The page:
VES Issues Open Letter, Call To Action
Additionally, for the benefit of our membership and visual effects professionals worldwide, we will work with our global VES Sections and others to promote a healthy and vibrant visual effects industry in every country where visual effects are created. It is for all of our worldwide colleagues – here in California and everywhere else – that we hope a VFX Congress can bring us all together in a truly meaningful way. Details of when and where the Congress will take place will be forthcoming. Together we can make amazing things happen.
As always, feel free to send us your comments at email@example.com.
Visual Effects Society
-----------------------SAMPLE LETTER TO GOVERNOR BROWN AND THE CA STATE LEGISLATURE
Snail Mail is Strongly Recommended – It Gets Noticed Much More
(All have the same address at the State Capitol in Sacramento)
Governor Jerry Brown
Assembly Speaker John Pérez
Senate President Pro-Tem Darrell Steinberg
Senator Ron Calderon, Chair
Select Committee on California's Film and Television Industries
Assembly Member Ian C. Calderon, Chair
Committee on Arts, Entertainment, Sports, Tourism and Internet Media
To Find Your Own Assembly member and State Senator, go to: http://www.legislature.ca.gov/legislators_and_districts/legislators/your_legislator.html
Sacramento, CA 95814
As has become all too apparent over the past few years, and especially in the past few months with the bankruptcy and dislocations of highly respected visual effects houses, the future for professionals who work in the visual effects industry – and the entertainment industry at large in California – is in serious jeopardy. This is particularly ironic in light of the great success of Ang Lee’s Life of Pi, this year’s Oscar winner for visual effects whose work was primarily created at Rhythm & Hues, a visual effects company that just declared bankruptcy.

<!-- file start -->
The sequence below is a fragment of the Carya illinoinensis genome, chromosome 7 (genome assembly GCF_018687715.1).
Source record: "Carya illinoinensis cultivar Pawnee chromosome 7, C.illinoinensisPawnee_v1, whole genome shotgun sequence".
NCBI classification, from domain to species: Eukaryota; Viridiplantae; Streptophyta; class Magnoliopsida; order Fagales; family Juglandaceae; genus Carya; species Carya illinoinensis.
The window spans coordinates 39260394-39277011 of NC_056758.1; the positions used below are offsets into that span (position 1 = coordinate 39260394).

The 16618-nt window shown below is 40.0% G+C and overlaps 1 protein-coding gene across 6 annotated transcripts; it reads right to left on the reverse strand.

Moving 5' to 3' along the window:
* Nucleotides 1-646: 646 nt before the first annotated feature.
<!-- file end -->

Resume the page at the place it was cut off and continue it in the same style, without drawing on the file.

With the above in mind, I am calling upon you to immediately expand the tax incentive program for the entertainment industry, and to create a more focused approach concentrated on the visual effects and post-production sectors of the industry.
Because we live in a global economy, many foreign countries and other US states are trying to lure visual effects work to their communities by offering incentives in a much more aggressive way than California does. While California created a tax incentive program in 2009 (AB1069, Chapter 731, which was recently extended it to 2017), we need to do much more to meet the needs of today’s entertainment industry here in California.
Thousands of amazing visual effects artists are becoming “migrant film workers” who either join the unemployment lines or get on airplanes to chase work outside our borders because that’s where the jobs are going. The most amazing irony is that while 47 of the top 50 films of all time are visual effects driven (http://www.imdb.com/boxoffice/alltimegross), and billions of dollars of profits are generated yearly, the real people who actually create the work are becoming an endangered species in California.
If all the tax incentives everywhere around the nation and the world were eliminated tomorrow, California could compete with – and beat - anyone, anywhere if there’s a level playing field. California’s economy is not reaching its full potential because thousands of good paying jobs are leaving our state which winds up buttressing the economies of states and countries elsewhere.
California leaders need to take action – right now – or we’ll lose many thousands more jobs, and Hollywood will soon be the equivalent of an empty storefront, all green screens and no magic left to film in front of it. I therefore urge you to expand California’s entertainment incentive program to keep our work here in our home state. Thank you for your time and kind consideration.